Thai Airport Says Ex-Cop Arrested in Japan Didn't Bring Gun from Thailand

Airport staff demonstrate security protocols at Suvarnabhumi Airport on 25 June 2015.

BANGKOK — The director of Bangkok's Suvarnabhumi Airport said his staff did not detect a firearm when they inspected the luggage of a former Bangkok police chief who was arrested in Japan with a loaded gun this week.

Pol.Lt.Gen. Kamronwit Thoopkrachang, 60, who served as commander of Bangkok Metropolitan Police from 2012 to 2014, is being held in Japanese custody after security officers in Tokyo's Narita Airport reportedly discovered a loaded revolver in his suitcase on 22 June. The penalty for carrying a loaded firearm without permission in Japan is 3-10 years imprisonment. 

Kamronwit's arrest raised concerns among Thai officials that Suvarnabhumi Airport staff may have failed to spot the firearm in Kamronwit's belongings, or provided him with VIP treatment.

Sirote Duangrat, the airport’s director, dismissed the speculation in a press conference today.

Sirote said Kamronwit went through an x-ray scan and body search at the airport before he left Thailand on the Thai Airways flight TG640. His checked luggage was also inspected, Sirote said. 

"We did not discover any item that is dangerous to the aircraft," Sirote said.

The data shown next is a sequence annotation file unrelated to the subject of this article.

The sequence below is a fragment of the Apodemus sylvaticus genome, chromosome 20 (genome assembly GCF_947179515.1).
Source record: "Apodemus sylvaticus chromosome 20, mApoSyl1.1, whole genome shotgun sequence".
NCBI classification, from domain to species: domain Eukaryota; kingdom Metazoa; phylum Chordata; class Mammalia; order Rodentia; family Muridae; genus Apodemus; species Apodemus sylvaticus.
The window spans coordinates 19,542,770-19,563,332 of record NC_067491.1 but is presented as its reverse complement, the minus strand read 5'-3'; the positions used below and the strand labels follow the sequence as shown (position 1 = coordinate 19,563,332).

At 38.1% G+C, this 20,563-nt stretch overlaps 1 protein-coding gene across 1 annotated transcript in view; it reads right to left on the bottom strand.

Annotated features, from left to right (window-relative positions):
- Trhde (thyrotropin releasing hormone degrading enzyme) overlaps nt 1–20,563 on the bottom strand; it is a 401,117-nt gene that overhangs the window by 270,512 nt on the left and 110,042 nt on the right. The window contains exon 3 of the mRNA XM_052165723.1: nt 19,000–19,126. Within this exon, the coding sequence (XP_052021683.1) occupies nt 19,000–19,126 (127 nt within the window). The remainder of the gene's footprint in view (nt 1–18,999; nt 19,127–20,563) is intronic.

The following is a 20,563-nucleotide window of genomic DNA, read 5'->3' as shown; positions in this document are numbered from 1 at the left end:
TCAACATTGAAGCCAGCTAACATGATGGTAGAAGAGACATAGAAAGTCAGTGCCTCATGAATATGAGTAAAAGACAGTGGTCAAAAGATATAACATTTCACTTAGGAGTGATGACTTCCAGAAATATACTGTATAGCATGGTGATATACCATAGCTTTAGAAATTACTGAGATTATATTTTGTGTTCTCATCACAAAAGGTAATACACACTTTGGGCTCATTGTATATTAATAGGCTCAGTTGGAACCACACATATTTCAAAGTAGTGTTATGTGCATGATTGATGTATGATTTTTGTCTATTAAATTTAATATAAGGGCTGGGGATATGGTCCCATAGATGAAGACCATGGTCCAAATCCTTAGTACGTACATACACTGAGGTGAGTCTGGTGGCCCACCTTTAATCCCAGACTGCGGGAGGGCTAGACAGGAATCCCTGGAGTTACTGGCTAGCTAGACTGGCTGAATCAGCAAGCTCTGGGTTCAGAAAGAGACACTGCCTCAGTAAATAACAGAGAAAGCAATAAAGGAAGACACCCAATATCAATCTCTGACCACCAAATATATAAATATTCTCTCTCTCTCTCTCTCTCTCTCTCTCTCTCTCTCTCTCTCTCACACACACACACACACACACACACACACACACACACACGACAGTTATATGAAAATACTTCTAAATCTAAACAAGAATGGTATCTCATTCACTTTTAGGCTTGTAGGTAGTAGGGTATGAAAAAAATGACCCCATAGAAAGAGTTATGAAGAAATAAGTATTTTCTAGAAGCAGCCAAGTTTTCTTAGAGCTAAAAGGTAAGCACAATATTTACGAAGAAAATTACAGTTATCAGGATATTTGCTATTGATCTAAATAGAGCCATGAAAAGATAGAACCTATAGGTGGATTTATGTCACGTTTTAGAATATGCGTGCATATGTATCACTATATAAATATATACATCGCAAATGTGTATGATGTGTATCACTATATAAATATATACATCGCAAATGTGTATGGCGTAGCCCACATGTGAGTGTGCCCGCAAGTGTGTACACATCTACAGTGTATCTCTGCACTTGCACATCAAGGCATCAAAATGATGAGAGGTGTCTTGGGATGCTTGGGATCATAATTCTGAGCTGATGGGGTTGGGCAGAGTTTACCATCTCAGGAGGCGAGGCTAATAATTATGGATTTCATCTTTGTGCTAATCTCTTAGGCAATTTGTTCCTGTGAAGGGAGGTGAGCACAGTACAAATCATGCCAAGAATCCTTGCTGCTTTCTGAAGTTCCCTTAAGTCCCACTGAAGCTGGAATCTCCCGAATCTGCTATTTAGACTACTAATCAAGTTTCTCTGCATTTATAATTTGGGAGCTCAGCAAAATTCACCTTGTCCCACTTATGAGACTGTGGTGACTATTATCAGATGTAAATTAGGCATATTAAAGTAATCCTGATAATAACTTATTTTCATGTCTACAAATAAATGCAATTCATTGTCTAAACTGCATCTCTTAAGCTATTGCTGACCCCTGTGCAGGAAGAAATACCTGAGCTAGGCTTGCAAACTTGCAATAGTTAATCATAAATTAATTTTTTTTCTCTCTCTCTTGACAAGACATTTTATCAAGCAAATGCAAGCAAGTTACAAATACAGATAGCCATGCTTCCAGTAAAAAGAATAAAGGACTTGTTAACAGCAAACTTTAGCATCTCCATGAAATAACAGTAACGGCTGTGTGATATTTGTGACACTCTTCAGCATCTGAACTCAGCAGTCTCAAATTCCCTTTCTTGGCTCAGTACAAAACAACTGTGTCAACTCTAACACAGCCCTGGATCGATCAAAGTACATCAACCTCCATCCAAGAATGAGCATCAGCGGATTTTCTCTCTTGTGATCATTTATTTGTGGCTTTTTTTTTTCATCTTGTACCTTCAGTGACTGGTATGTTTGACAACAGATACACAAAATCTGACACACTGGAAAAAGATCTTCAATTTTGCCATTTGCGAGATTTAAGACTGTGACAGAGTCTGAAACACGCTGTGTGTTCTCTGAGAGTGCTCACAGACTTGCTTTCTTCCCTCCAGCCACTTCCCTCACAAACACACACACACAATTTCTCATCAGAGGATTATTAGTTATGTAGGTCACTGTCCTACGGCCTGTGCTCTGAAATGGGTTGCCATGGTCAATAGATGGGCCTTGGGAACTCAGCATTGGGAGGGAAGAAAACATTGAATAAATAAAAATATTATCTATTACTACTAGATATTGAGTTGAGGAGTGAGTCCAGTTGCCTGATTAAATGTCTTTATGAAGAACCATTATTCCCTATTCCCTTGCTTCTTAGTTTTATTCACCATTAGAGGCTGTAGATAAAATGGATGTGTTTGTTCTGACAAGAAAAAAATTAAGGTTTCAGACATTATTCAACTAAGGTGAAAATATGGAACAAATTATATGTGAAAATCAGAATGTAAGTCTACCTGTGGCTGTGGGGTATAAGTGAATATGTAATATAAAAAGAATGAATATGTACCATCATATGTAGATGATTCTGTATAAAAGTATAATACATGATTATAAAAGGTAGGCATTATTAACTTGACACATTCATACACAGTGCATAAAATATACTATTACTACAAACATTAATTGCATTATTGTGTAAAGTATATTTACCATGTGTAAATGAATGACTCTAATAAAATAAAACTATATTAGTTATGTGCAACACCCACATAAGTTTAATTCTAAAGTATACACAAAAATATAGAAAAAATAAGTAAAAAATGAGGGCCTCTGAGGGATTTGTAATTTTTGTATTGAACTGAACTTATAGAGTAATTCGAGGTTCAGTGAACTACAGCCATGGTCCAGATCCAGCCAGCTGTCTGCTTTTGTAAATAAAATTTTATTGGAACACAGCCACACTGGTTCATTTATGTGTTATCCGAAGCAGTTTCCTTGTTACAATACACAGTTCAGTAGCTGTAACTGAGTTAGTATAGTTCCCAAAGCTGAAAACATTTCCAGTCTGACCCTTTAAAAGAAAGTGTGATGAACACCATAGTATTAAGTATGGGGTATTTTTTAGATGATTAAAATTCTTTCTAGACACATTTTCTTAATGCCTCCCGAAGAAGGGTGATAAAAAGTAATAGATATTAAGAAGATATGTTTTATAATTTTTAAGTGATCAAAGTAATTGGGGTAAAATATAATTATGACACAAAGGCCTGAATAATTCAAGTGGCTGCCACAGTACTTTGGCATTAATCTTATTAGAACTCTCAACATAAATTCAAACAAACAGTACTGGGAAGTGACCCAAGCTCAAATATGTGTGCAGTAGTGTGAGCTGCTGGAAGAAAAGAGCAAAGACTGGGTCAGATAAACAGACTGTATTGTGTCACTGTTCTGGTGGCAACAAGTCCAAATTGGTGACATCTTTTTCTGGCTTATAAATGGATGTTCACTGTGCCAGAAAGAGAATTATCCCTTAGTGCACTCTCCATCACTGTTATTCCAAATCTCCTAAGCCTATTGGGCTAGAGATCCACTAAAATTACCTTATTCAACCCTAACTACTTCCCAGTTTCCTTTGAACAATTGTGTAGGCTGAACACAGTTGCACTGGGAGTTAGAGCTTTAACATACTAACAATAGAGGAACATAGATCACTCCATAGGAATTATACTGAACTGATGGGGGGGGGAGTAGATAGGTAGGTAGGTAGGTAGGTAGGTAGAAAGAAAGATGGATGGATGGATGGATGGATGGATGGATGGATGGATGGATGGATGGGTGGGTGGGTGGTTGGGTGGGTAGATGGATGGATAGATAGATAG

He also told reporters that the body scanner devices used at Suvarnabhumi Airport meet international standards, and are the same as the machines used in Japan’s Narita airport.

"Officials who man the devices went through at least six months of training, and we shift the personnel all the time to prevent exhaustion," he said. "Each personnel is an expert in this profession. However, from now on we will increase frequency and intensity of our inspections."

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A still provided by airport officials showing staff search 
Pol.Lt.Gen. Kamronwit Thoopkrachang at Suvarnabhumi on 18 June 2015.

Sirote added that licensed gun owners can file for a special permission to carry firearms in checked luggage, which Kamronwit did not do.

Japanese officials told AFP that Kamronwit said "the gun was his own and was a gift from a friend, and that he had forgotten he had put it inside the suitcase." It is unclear whether he said he recieved the alleged gift in Japan or Thailand.

A spokesperson for the Thai police force, Pol.Lt.Gen. Prawuth Thawornsiri, told reporters that Japanese public prosecutors have not yet formally brought charges against Kamronwit.

"They still need time to deliberate on the case files," Pol.Lt.Gen. Prawuth said, adding that under Japanese laws suspects can be detained for up to 20 days while prosecutors deliberate on their case. 

Thailand’s Minister of Tranport, Air Chief Marshal Prajin Janthong, said authorities will still investigate whether Suvarnabhumi airport's equipment failed to spot the firearm, and whether staff employed sufficient caution when they searched Kamronwit's belongings. 

Kamronwit is considered a close ally to former Prime Minister Thaksin Shinawatra, who was deposed in a military coup in 2006 but still retains considerable influence over a powerful political dynasty in Thailand. Kamronwit retired from the Royal Thai Police in October 2014, five months after the military staged a coup d'etat against a government led by Thaksin’s sister.

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